Title: Geoarchaeological and historical implications of late Holocene landscape development in the Carseolani Mountains, central Apennines, Italy
Authors: BORRELLI PASQUALEDOMDEY ChristianHOELZMANN PhilippKNITTER DanielPANAGOS PanagiotisSCHÜTT Brigitta
Citation: GEOMORPHOLOGY vol. 216 p. 26-39
Publisher: ELSEVIER SCIENCE BV
Publication Year: 2014
JRC N°: JRC89547
ISSN: 0169-555X
URI: http://www.sciencedirect.com/science/article/pii/S0169555X14001664
http://publications.jrc.ec.europa.eu/repository/handle/JRC89547
DOI: 10.1016/j.geomorph.2014.03.032
Type: Articles in periodicals and books
Abstract: This study investigates the relationship between late Holocene landscape development and early human interaction by means of geomorphological and sedimentological analyses supported by GIS modelling operations. The selected geoarchives are sedimentary valley fills of two subwatersheds located in the upper Turano River drainage basin (60 km northeast of Rome, Italy), where humans settled at least since the earliest classic period. First the alluvial plains were identified and mapped through multiple GIS operations. Thereafter, 12 cores were taken from the alluvial plains, collecting in total 68 m of alluvial profiles. By sedimentological analyses (i.e., grain size, carbon determination) together with 36 AMS-radiocarbon dates, we identified phases when changes in the geomorphological evolution of the study area occurred. Starting around 4200 cal BP, eight distinct clusters of increased cumulated probability density functions of the 14C dates were observed, representing enhanced alluvial deposition and/or fluvial activity. The shift from a phase of prevailing biostasy to a period of anthropic rhexistasy occurred after 4200 cal BP in the Rio di Riccetto and around 2200 cal BP in the more remote Ovito watersheds. Dividing the alluvial sediment volumes by the potential erosion areas and assuming a sediment delivery ratio (SDR) between 0.21 and 0.46, we obtained an average late Holocene surface lowering of 370 to 540 mm in the Rio di Riccetto and 400 to 510 mm in the Ovito watersheds. Our results show that notable land reshaping occurred in the vicinity of the city of Rome, which can be attributed to human-induced land cover changes.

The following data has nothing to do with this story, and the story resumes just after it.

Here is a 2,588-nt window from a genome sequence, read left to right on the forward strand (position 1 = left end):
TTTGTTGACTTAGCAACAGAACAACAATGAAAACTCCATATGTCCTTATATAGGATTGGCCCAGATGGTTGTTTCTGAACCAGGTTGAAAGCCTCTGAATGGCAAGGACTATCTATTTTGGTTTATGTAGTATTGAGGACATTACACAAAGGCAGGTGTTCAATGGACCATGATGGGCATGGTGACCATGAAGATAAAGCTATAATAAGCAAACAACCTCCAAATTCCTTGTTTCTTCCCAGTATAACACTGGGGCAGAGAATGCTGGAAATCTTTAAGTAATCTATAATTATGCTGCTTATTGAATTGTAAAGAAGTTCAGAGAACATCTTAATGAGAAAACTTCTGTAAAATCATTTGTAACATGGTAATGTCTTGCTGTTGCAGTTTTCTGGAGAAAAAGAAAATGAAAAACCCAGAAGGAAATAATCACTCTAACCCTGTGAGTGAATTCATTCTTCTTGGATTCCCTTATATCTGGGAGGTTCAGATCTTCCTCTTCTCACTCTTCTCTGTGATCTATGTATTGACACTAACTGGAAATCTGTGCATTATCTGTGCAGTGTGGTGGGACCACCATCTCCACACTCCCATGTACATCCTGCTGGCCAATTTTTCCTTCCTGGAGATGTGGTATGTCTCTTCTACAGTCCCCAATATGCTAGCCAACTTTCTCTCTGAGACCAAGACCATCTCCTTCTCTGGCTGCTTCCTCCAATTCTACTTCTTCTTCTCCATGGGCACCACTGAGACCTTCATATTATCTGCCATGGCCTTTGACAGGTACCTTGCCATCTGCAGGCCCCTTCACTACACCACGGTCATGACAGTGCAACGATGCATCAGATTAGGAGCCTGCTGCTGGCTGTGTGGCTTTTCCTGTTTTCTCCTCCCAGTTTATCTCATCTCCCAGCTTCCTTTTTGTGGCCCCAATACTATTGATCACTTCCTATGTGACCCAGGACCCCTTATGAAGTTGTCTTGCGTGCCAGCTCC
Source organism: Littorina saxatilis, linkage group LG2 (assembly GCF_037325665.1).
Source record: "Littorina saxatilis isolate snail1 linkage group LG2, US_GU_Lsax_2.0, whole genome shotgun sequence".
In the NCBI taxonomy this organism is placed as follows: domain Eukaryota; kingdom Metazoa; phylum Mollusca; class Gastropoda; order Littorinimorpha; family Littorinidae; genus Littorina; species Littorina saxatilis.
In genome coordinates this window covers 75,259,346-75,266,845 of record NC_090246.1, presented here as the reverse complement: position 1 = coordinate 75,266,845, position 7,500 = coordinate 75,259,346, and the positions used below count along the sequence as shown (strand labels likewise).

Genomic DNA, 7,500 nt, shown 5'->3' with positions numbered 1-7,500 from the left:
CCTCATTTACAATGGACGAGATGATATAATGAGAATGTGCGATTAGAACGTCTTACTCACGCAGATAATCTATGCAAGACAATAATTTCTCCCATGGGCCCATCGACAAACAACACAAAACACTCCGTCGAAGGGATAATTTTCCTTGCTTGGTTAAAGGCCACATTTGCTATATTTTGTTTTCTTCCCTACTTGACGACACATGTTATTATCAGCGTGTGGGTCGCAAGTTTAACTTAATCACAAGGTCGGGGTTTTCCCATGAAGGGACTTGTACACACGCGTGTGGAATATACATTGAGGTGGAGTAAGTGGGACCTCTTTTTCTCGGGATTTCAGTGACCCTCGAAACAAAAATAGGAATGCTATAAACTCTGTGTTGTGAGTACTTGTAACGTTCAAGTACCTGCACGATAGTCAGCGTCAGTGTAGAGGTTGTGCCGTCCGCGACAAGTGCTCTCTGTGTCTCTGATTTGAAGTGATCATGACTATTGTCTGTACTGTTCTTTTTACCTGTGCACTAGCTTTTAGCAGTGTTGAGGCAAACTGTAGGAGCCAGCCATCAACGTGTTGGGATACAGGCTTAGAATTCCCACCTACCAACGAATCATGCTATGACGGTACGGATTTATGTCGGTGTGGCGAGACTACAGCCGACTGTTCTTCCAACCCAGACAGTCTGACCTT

JRC Directorate:Sustainable Resources

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